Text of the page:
The Reds like to pick two powerful ball-carriers at number 8 (Harry Wilson) and number 6 (Lukhan Salakaia-Loto). Wilson averages 12.6 carries per game in Super Rugby 2020 (top of the heap), while Salakaia-Loto is in the top four at his position with 7.4.
Energy is, however, very rarely distributed equally on attack and defence, and the large number of carries means that there is correspondingly less of a contribution on defence. Wilson and Salakaia-Loto have combined for an average of 12.7 tackles per game in 2020, the same number as Wright by himself, and one and a half tackles fewer than Michael Hooper. The piper has to be paid somewhere, sometime.
The first quarter of the game against the Bulls demonstrated this emphasis does not mesh well with an openside who prefers to play as tight to the point of contact as Wright.
Let’s start at the beginning, with the Bulls mounting their first attack of the game from a lineout.
Wright is defending in the line inside Bryce Hegarty and Hamish Stewart, and as flagged up in my original article, he tends to commit automatically to the first breakdown.
What this means for a number 7 is that he is signing up to defend near the ruck for the next phase, and possibly even the phase after that. He cannot operate wider, as a link between the forwards and the backs in that scenario:
By the end of the second phase, Wright is still directly behind the ruck, while a regrouping Chris Feauai-Sautia and Harry Hockings comprehensively mismanage the defence of the area he might be protecting, the zone between the last forward and the first back:
This theme became a constant refrain for the Reds in that first 20 minutes when the Bulls were riding high in the ascendant. It underwrote the South Africans’ first try of the game:
This time it is Hockings’ second-row partner, Angus Blyth, getting himself in a tangle in the transition zone out to the first back Hamish Stewart, with Wright again stuck firmly behind the breakdown:
The Bulls duly converted the opportunity at 0:40 on the highlight reel.
The heavy load on Wilson and Salakaia-Loto in attack means that they often struggle to make the same impact on the other side of the ball. Wilson is unable to make the cover tackle and prevent the offload in this instance; on the next score in the 13th minute (at 0:55 on the reel) Salakaia-Loto found himself defending outside Wright, Hockings and Taniela Tupou as the widest forward.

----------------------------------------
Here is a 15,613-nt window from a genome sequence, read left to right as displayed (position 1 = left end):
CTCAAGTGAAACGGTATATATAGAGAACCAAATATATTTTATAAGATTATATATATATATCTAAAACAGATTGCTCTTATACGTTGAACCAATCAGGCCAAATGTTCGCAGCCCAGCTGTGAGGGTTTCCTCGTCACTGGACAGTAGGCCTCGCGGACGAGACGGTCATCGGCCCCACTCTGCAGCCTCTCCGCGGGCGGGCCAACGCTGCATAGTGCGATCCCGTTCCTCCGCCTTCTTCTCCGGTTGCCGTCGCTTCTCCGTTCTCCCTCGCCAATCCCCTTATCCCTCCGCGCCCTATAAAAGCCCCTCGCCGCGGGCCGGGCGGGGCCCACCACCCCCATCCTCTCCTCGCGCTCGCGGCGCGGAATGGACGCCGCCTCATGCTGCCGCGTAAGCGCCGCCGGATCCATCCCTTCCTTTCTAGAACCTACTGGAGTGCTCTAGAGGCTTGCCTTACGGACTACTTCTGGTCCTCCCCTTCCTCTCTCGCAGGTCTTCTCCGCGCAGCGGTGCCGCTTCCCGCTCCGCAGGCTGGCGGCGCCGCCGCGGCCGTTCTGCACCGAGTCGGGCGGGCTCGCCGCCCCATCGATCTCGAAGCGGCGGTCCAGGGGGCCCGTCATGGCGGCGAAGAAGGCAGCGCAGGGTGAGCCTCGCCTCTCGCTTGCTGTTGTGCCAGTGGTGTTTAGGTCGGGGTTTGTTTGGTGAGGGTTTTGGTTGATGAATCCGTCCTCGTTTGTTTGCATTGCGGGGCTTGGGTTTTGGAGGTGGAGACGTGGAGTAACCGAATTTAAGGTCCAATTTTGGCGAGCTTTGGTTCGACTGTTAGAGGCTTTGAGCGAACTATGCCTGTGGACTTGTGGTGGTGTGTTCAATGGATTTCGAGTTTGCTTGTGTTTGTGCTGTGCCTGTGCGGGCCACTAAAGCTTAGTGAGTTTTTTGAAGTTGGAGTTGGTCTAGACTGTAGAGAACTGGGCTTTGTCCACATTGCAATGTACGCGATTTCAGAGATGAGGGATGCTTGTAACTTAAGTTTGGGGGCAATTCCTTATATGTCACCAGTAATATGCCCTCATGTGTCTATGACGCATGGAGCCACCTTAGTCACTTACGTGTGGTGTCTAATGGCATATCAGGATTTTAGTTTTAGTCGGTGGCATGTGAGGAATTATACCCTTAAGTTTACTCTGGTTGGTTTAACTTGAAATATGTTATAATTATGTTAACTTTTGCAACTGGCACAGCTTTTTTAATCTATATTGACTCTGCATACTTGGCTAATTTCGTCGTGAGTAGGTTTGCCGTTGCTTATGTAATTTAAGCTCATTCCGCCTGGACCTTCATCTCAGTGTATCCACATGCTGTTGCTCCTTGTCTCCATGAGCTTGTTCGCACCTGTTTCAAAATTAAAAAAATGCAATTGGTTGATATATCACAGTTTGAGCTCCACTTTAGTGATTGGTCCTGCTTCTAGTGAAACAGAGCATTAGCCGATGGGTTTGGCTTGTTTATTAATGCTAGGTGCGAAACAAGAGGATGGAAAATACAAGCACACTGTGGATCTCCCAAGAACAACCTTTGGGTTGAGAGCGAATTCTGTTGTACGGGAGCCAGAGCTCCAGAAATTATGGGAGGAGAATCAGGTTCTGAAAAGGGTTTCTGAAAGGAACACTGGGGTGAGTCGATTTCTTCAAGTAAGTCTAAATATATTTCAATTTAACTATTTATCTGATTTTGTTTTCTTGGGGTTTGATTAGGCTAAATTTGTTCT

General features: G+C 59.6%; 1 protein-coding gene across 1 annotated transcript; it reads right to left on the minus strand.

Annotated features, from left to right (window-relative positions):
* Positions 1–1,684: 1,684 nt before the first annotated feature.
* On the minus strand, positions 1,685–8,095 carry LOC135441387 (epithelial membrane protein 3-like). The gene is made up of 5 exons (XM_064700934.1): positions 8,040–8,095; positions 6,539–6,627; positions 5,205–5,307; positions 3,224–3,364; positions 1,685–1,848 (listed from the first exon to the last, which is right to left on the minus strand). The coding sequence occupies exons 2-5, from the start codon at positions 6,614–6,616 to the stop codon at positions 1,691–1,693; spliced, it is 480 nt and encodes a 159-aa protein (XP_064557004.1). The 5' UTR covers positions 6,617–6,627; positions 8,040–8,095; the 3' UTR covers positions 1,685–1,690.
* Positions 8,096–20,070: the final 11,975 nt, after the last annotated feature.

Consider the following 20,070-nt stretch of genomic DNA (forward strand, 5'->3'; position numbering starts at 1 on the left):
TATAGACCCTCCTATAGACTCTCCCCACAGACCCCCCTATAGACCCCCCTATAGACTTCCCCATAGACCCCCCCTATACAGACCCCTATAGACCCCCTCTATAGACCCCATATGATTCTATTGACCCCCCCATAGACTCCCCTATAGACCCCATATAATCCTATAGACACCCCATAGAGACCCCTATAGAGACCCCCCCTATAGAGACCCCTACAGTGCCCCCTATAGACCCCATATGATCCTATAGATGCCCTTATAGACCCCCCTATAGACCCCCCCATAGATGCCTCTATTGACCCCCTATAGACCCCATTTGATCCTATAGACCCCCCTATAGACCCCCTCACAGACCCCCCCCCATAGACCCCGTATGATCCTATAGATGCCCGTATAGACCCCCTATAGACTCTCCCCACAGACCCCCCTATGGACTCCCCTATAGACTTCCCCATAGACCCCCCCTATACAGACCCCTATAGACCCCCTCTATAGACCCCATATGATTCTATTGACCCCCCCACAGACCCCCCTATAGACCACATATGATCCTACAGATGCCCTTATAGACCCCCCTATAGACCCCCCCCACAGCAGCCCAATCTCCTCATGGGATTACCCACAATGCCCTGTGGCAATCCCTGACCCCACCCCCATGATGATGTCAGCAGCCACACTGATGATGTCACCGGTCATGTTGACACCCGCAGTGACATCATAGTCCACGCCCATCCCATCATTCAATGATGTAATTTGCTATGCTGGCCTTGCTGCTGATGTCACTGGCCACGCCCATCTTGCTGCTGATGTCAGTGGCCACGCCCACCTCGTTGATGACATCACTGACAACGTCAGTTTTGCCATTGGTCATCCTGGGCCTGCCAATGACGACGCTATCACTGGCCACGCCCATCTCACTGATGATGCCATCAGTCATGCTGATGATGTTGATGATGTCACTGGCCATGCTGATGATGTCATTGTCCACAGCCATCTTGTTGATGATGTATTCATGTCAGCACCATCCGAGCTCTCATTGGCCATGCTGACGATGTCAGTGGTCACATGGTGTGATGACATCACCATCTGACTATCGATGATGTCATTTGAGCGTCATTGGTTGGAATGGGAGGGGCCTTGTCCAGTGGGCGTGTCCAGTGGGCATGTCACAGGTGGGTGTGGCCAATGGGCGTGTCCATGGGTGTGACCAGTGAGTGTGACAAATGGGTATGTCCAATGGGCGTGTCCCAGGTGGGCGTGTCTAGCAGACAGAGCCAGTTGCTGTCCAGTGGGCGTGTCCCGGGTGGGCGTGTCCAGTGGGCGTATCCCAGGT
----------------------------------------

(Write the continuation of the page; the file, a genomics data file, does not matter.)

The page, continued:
With your number 7 out of the picture, problems can develop with a big man trying to judge tackling distances accurately in space:
The themes are the same: Wright has made the previous tackle and is getting up behind the ruck and Salakaia-Loto is the last forward connecting with the first back in the wide channel (number 9 Scott Malolua).
Even when the ball is transferred to winger Rosko Speckman on the sideline, this is a scenario which the Reds’ cover defence should be able to manage comfortably:
Salakaia-Loto and Jock Campbell both have the inside channels blanketed, and Hegarty is the insurance policy coming up fast from fullback, but somehow Speckman manages to evade both defenders without a hand being laid upon him to set up the try for Warrick Gelant. That is the definition of a soft try in the modern game.
A long sequence towards the end of the first period showed how effective Liam Wright individually, and the Reds defence as a whole, can be when the right people are in the right places more consistently. This was probably the most important momentum shift in the match: